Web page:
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The Nigeria Data Protection Bureau (NDPB) is investigating into the use and public circulation of the personal data allegedly belonging to Nwamini David and Sonia Ekweremadu in the ongoing case of organ transplant pending before a British Court.

Nigerian Senator, Ike Ekweremadu, 60, and his wife Beatrice Nwanneka Ekweremadu, 55, are at the centre of criminal proceedings for alleged organ-harvesting scheme.

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Ekweremadu and wife have been formally charged at the Uxbridge Magistrates’ Court in west London with conspiring to transport a 15 years old Nigerian boy to the UK from Lagos, Nigeria in order to harvest organs.

The court denied the couple bail and ruled that they should be remanded in custody till 7 July.

Since the case became subject of public attention, there has been publication of  the alleged victim’s international passport, National Identity Number (NIN) and other personal details by several media and social media handles in breach of the Nigeria Data Protection Regulation (NDPR), the country’s principal legislation on data privacy issued January 2019.

“The Bureau notes with concern that certain sensitive personal data purportedly belonging to the two Nigerian citizens (complainant and patient) in this case are being processed by data controllers – particularly media organization – without regard to the implications under the Nigeria Data Protection Regulation (NDPR) 2019,” the NDPB’s Legal, Enforcement & Regulations Lead, Babatunde Bamigboye in an official statement made in Abuja today.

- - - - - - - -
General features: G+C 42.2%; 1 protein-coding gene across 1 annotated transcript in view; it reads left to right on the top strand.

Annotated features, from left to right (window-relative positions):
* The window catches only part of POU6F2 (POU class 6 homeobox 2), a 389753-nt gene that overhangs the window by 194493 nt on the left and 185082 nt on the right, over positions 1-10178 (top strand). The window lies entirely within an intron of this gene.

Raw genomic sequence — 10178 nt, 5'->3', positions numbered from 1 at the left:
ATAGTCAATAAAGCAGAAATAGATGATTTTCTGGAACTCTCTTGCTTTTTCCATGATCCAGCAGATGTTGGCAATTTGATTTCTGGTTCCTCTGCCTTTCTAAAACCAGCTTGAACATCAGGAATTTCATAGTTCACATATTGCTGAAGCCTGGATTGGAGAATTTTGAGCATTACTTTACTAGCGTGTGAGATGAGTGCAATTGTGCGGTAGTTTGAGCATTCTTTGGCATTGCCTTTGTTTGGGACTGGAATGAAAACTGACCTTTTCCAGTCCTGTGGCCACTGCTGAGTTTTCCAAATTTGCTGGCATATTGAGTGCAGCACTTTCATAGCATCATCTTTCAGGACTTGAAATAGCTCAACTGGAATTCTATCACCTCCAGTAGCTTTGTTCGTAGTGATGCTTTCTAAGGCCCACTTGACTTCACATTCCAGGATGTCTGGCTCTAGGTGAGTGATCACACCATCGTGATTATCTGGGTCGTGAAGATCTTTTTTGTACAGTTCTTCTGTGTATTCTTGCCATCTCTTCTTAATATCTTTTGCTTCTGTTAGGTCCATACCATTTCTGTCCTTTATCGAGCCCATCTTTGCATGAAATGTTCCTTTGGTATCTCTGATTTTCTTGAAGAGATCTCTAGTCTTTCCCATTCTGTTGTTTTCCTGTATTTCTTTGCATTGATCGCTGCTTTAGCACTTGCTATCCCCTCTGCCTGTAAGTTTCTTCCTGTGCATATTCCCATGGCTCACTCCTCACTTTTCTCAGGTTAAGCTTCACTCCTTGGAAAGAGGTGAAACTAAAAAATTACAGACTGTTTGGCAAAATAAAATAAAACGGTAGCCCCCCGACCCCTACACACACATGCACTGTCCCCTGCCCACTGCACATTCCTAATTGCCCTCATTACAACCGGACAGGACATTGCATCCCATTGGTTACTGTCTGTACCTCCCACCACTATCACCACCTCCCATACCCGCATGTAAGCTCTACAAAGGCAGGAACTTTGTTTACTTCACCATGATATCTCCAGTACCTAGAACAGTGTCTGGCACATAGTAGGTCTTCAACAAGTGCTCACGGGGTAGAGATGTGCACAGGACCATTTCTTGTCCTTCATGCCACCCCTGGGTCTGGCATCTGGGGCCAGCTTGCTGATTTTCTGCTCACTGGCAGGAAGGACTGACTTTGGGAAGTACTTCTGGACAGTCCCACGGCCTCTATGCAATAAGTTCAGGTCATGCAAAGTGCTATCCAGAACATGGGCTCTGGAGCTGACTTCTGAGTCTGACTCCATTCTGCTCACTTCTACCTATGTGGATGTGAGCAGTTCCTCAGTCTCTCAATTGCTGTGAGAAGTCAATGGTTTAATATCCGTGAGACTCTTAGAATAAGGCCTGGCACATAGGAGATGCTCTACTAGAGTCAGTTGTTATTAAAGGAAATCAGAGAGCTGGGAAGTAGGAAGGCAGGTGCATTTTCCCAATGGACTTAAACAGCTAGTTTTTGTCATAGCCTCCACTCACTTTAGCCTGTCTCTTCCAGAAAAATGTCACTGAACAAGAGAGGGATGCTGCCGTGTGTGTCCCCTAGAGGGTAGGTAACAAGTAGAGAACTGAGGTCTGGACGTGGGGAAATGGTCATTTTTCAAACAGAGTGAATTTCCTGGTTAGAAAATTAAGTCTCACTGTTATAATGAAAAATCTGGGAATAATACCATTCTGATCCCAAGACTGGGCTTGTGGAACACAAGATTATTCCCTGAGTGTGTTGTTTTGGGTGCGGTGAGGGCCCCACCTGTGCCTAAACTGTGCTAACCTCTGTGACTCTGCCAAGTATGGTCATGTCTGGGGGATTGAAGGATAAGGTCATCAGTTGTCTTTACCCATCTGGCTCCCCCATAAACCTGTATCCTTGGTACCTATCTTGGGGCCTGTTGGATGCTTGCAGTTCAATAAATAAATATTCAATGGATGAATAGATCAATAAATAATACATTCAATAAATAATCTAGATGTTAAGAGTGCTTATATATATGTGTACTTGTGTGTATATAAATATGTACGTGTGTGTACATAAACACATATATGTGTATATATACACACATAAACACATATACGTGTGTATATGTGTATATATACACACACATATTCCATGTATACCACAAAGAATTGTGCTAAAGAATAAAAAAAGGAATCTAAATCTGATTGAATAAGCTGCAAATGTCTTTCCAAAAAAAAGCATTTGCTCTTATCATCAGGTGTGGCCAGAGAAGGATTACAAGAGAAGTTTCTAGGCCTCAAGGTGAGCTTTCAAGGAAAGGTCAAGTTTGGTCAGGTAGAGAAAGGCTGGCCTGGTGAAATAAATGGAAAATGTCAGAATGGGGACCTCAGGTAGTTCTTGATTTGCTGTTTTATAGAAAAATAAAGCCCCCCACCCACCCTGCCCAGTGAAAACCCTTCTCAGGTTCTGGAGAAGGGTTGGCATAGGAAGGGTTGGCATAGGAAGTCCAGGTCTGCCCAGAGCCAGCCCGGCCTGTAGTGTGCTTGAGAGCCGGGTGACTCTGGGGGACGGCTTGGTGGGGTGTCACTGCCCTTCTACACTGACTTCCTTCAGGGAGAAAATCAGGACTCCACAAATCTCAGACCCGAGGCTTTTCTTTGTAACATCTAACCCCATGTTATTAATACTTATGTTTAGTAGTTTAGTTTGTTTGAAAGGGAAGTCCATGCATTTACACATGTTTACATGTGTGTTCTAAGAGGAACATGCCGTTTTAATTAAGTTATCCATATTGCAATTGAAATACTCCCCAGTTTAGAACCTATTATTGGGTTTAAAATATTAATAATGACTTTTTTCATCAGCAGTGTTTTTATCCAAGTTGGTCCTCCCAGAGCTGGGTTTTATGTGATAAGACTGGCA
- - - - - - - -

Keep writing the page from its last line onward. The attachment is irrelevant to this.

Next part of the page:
Adding: “The National Commissioner/CEO, NDPB, Dr. Vincent Olatunji, has ordered an investigation into the use and public circulation of the personal data allegedly belonging to Nwamini David and Sonia Ekweremadu in the ongoing case of organ transplant pending before a British Court.

“NDPR prohibits the processing of personal data without the informed consent or other lawful bases known to law. Accordingly, all data controllers and all persons are hereby warned of the consequences of using anyone’s data in violation of NDPR.

“The Bureau recognizes the vital role of media organisations in educating the general public. In carrying out this important assignment, however, it is obligatory to respect the boundaries of citizens’ privacy.

“The Bureau has set machinery in motion to cooperate with other public institutions within and outside Nigeria in order to ensure transparency and accountability in the instant case.”

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